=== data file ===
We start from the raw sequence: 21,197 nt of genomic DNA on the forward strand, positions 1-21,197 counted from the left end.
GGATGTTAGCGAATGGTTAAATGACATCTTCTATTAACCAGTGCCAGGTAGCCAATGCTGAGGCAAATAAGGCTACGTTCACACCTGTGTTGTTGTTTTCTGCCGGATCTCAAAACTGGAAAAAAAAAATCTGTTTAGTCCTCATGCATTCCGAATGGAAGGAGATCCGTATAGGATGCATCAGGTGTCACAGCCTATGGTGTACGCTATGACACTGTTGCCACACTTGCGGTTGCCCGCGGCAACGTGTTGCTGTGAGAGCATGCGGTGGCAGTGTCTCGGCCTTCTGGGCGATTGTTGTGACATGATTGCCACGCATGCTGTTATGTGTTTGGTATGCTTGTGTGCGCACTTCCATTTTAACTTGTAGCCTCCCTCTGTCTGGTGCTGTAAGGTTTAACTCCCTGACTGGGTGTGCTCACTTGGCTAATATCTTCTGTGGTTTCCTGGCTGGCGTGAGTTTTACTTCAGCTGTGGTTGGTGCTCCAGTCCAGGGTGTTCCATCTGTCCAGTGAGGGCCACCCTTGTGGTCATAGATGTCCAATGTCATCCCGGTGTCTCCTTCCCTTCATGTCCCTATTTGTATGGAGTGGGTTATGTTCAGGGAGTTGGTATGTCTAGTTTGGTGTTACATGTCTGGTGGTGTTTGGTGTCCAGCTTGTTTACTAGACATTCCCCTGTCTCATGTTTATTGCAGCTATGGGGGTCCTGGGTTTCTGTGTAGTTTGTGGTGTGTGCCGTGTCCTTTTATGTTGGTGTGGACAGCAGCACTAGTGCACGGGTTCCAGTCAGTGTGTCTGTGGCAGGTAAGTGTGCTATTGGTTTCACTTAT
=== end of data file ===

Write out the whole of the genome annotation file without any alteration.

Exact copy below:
We start from the raw sequence: 21,197 nt of genomic DNA on the forward strand, positions 1-21,197 counted from the left end.
GGATGTTAGCGAATGGTTAAATGACATCTTCTATTAACCAGTGCCAGGTAGCCAATGCTGAGGCAAATAAGGCTACGTTCACACCTGTGTTGTTGTTTTCTGCCGGATCTCAAAACTGGAAAAAAAAAATCTGTTTAGTCCTCATGCATTCCGAATGGAAGGAGATCCGTATAGGATGCATCAGGTGTCACAGCCTATGGTGTACGCTATGACACTGTTGCCACACTTGCGGTTGCCCGCGGCAACGTGTTGCTGTGAGAGCATGCGGTGGCAGTGTCTCGGCCTTCTGGGCGATTGTTGTGACATGATTGCCACGCATGCTGTTATGTGTTTGGTATGCTTGTGTGCGCACTTCCATTTTAACTTGTAGCCTCCCTCTGTCTGGTGCTGTAAGGTTTAACTCCCTGACTGGGTGTGCTCACTTGGCTAATATCTTCTGTGGTTTCCTGGCTGGCGTGAGTTTTACTTCAGCTGTGGTTGGTGCTCCAGTCCAGGGTGTTCCATCTGTCCAGTGAGGGCCACCCTTGTGGTCATAGATGTCCAATGTCATCCCGGTGTCTCCTTCCCTTCATGTCCCTATTTGTATGGAGTGGGTTATGTTCAGGGAGTTGGTATGTCTAGTTTGGTGTTACATGTCTGGTGGTGTTTGGTGTCCAGCTTGTTTACTAGACATTCCCCTGTCTCATGTTTATTGCAGCTATGGGGGTCCTGGGTTTCTGTGTAGTTTGTGGTGTGTGCCGTGTCCTTTTATGTTGGTGTGGACAGCAGCACTAGTGCACGGGTTCCAGTCAGTGTGTCTGTGGCAGGTAAGTGTGCTATTGGTTTCACTTAT